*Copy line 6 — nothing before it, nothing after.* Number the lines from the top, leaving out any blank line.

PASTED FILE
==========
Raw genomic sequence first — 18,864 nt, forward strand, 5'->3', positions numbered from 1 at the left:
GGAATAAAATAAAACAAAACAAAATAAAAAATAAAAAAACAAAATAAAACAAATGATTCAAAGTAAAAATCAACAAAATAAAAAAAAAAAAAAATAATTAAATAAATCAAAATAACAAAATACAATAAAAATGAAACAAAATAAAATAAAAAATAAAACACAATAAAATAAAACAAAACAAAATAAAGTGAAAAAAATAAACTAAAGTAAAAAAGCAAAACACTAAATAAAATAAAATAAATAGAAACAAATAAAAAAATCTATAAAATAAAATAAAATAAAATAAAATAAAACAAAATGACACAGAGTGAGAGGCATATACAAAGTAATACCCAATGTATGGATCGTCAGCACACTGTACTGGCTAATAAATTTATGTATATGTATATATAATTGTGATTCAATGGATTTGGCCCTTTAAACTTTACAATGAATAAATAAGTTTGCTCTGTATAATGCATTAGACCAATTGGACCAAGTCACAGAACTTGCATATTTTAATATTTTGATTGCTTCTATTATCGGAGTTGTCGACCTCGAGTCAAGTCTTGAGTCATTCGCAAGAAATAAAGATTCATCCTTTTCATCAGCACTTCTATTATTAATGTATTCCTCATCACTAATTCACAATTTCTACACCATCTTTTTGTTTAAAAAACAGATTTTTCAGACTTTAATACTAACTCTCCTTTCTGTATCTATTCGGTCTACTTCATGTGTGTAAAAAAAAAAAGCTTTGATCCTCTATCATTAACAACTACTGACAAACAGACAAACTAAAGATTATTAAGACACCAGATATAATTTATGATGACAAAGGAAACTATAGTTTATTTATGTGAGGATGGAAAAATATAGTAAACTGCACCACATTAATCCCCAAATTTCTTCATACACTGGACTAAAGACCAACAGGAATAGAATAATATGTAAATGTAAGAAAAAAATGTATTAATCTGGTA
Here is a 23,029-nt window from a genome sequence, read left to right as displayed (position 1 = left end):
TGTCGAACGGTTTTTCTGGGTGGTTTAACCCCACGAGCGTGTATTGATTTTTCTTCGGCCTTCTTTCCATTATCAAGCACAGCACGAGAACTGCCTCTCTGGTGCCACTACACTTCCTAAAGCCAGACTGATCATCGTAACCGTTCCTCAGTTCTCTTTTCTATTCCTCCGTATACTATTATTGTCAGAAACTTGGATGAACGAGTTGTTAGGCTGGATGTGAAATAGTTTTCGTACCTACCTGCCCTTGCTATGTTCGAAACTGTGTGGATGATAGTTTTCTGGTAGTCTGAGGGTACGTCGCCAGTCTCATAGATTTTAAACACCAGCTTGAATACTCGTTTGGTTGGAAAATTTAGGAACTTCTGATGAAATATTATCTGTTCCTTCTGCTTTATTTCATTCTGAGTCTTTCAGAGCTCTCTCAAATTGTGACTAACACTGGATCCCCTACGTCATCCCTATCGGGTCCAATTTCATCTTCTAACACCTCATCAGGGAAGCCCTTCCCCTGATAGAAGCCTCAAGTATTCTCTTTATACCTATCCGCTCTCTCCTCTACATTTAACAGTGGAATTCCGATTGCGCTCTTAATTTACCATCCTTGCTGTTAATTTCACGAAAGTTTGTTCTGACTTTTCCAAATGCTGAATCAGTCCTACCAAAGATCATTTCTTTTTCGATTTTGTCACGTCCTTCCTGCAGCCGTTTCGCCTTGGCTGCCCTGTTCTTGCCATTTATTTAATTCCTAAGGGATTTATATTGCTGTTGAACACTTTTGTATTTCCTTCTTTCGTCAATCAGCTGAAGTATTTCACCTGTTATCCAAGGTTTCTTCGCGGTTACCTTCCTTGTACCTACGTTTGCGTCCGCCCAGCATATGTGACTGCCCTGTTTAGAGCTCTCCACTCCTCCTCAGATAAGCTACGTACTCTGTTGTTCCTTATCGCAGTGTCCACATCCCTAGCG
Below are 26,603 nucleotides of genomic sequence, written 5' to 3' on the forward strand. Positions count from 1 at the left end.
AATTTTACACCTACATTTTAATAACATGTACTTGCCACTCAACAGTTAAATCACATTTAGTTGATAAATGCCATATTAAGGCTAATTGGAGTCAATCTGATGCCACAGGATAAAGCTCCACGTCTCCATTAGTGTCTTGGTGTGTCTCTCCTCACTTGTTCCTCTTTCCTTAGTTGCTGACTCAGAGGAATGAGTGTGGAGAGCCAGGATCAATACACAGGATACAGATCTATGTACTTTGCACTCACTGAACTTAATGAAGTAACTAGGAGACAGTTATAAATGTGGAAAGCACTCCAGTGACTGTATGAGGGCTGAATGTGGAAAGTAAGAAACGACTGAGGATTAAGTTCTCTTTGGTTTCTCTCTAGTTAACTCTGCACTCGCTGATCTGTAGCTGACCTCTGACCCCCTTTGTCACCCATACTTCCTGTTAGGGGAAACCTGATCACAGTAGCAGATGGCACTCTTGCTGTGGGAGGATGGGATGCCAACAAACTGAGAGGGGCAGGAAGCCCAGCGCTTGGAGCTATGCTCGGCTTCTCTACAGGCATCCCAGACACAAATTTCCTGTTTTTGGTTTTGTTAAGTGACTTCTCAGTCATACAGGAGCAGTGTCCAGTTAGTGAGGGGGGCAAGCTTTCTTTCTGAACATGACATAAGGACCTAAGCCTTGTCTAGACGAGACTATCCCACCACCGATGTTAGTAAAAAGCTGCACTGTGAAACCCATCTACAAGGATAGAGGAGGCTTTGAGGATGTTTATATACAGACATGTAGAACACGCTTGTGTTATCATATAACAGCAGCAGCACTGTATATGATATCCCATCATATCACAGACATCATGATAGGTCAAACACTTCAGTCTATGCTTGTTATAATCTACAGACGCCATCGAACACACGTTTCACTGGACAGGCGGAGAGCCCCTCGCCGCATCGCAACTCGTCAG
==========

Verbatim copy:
AATTTTACACCTACATTTTAATAACATGTACTTGCCACTCAACAGTTAAATCACATTTAGTTGATAAATGCCATATTAAGGCTAATTGGAGTCAATCTGATGCCACAGGATAAAGCTCCACGTCTCCATTAGTGTCTTGGTGTGTCTCTCCTCACTTGTTCCTCTTTCCTTAGTTGCTGACTCAGAGGAATGAGTGTGGAGAGCCAGGATCAATACACAGGATACAGATCTATGTACTTTGCACTCACTGAACTTAATGAAGTAACTAGGAGACAGTTATAAATGTGGAAAGCACTCCAGTGACTGTATGAGGGCTGAATGTGGAAAGTAAGAAACGACTGAGGATTAAGTTCTCTTTGGTTTCTCTCTAGTTAACTCTGCACTCGCTGATCTGTAGCTGACCTCTGACCCCCTTTGTCACCCATACTTCCTGTTAGGGGAAACCTGATCACAGTAGCAGATGGCACTCTTGCTGTGGGAGGATGGGATGCCAACAAACTGAGAGGGGCAGGAAGCCCAGCGCTTGGAGCTATGCTCGGCTTCTCTACAGGCATCCCAGACACAAATTTCCTGTTTTTGGTTTTGTTAAGTGACTTCTCAGTCATACAGGAGCAGTGTCCAGTTAGTGAGGGGGGCAAGCTTTCTTTCTGAACATGACATAAGGACCTAAGCCTTGTCTAGACGAGACTATCCCACCACCGATGTTAGTAAAAAGCTGCACTGTGAAACCCATCTACAAGGATAGAGGAGGCTTTGAGGATGTTTATATACAGACATGTAGAACACGCTTGTGTTATCATATAACAGCAGCAGCACTGTATATGATATCCCATCATATCACAGACATCATGATAGGTCAAACACTTCAGTCTATGCTTGTTATAATCTACAGACGCCATCGAACACACGTTTCACTGGACAGGCGGAGAGCCCCTCGCCGCATCGCAACTCGTCAG